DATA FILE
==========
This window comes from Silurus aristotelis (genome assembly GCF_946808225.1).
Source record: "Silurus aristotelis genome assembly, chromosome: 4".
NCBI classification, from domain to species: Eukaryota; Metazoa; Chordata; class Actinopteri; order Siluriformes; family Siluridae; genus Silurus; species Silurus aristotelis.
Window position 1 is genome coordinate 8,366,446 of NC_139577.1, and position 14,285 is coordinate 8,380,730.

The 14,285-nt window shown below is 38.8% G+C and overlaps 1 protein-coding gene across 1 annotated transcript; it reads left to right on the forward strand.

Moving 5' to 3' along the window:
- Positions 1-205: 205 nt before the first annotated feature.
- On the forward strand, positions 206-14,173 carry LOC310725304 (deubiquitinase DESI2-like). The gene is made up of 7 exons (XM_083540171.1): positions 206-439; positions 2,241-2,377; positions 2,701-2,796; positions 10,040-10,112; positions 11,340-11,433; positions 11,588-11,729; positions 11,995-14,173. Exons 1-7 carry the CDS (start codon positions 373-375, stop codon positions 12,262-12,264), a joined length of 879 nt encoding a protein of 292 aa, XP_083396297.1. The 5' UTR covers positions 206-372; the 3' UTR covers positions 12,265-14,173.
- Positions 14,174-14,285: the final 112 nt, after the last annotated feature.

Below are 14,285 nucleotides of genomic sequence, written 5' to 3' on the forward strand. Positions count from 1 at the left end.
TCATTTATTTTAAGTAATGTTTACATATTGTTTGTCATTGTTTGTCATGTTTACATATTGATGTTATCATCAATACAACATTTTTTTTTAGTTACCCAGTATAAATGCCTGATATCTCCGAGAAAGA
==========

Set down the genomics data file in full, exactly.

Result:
This window comes from Silurus aristotelis (genome assembly GCF_946808225.1).
Source record: "Silurus aristotelis genome assembly, chromosome: 4".
NCBI classification, from domain to species: Eukaryota; Metazoa; Chordata; class Actinopteri; order Siluriformes; family Siluridae; genus Silurus; species Silurus aristotelis.
Window position 1 is genome coordinate 8,366,446 of NC_139577.1, and position 14,285 is coordinate 8,380,730.

The 14,285-nt window shown below is 38.8% G+C and overlaps 1 protein-coding gene across 1 annotated transcript; it reads left to right on the forward strand.

Moving 5' to 3' along the window:
- Positions 1-205: 205 nt before the first annotated feature.
- On the forward strand, positions 206-14,173 carry LOC310725304 (deubiquitinase DESI2-like). The gene is made up of 7 exons (XM_083540171.1): positions 206-439; positions 2,241-2,377; positions 2,701-2,796; positions 10,040-10,112; positions 11,340-11,433; positions 11,588-11,729; positions 11,995-14,173. Exons 1-7 carry the CDS (start codon positions 373-375, stop codon positions 12,262-12,264), a joined length of 879 nt encoding a protein of 292 aa, XP_083396297.1. The 5' UTR covers positions 206-372; the 3' UTR covers positions 12,265-14,173.
- Positions 14,174-14,285: the final 112 nt, after the last annotated feature.

Below are 14,285 nucleotides of genomic sequence, written 5' to 3' on the forward strand. Positions count from 1 at the left end.
TCATTTATTTTAAGTAATGTTTACATATTGTTTGTCATTGTTTGTCATGTTTACATATTGATGTTATCATCAATACAACATTTTTTTTTAGTTACCCAGTATAAATGCCTGATATCTCCGAGAAAGA